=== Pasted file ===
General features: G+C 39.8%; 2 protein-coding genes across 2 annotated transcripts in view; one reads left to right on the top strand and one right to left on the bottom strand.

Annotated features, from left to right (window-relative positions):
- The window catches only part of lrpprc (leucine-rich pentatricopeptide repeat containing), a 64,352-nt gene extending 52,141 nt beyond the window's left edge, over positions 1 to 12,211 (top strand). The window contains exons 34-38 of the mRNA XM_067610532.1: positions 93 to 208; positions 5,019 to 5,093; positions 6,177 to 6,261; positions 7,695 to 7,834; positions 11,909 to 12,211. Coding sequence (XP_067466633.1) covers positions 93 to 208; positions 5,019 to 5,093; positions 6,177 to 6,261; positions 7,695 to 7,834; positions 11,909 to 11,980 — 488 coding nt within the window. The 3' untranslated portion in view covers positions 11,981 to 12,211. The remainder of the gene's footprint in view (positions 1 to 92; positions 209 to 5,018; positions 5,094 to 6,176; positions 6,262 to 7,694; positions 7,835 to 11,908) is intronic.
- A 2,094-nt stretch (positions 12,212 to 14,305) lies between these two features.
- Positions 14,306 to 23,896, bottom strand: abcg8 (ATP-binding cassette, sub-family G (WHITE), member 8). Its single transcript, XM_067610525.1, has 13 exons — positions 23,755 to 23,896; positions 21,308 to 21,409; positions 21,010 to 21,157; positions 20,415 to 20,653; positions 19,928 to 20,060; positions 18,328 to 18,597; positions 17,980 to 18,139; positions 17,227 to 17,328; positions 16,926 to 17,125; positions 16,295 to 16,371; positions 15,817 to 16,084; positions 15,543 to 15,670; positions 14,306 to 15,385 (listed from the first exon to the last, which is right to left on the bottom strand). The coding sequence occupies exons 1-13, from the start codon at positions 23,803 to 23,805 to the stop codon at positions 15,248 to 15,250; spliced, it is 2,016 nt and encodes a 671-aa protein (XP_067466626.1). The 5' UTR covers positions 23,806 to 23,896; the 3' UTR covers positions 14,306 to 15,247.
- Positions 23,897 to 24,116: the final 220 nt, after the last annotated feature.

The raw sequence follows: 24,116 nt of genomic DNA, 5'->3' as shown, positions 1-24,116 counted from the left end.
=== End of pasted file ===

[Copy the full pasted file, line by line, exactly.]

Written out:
General features: G+C 39.8%; 2 protein-coding genes across 2 annotated transcripts in view; one reads left to right on the top strand and one right to left on the bottom strand.

Annotated features, from left to right (window-relative positions):
- The window catches only part of lrpprc (leucine-rich pentatricopeptide repeat containing), a 64,352-nt gene extending 52,141 nt beyond the window's left edge, over positions 1 to 12,211 (top strand). The window contains exons 34-38 of the mRNA XM_067610532.1: positions 93 to 208; positions 5,019 to 5,093; positions 6,177 to 6,261; positions 7,695 to 7,834; positions 11,909 to 12,211. Coding sequence (XP_067466633.1) covers positions 93 to 208; positions 5,019 to 5,093; positions 6,177 to 6,261; positions 7,695 to 7,834; positions 11,909 to 11,980 — 488 coding nt within the window. The 3' untranslated portion in view covers positions 11,981 to 12,211. The remainder of the gene's footprint in view (positions 1 to 92; positions 209 to 5,018; positions 5,094 to 6,176; positions 6,262 to 7,694; positions 7,835 to 11,908) is intronic.
- A 2,094-nt stretch (positions 12,212 to 14,305) lies between these two features.
- Positions 14,306 to 23,896, bottom strand: abcg8 (ATP-binding cassette, sub-family G (WHITE), member 8). Its single transcript, XM_067610525.1, has 13 exons — positions 23,755 to 23,896; positions 21,308 to 21,409; positions 21,010 to 21,157; positions 20,415 to 20,653; positions 19,928 to 20,060; positions 18,328 to 18,597; positions 17,980 to 18,139; positions 17,227 to 17,328; positions 16,926 to 17,125; positions 16,295 to 16,371; positions 15,817 to 16,084; positions 15,543 to 15,670; positions 14,306 to 15,385 (listed from the first exon to the last, which is right to left on the bottom strand). The coding sequence occupies exons 1-13, from the start codon at positions 23,803 to 23,805 to the stop codon at positions 15,248 to 15,250; spliced, it is 2,016 nt and encodes a 671-aa protein (XP_067466626.1). The 5' UTR covers positions 23,806 to 23,896; the 3' UTR covers positions 14,306 to 15,247.
- Positions 23,897 to 24,116: the final 220 nt, after the last annotated feature.

The raw sequence follows: 24,116 nt of genomic DNA, 5'->3' as shown, positions 1-24,116 counted from the left end.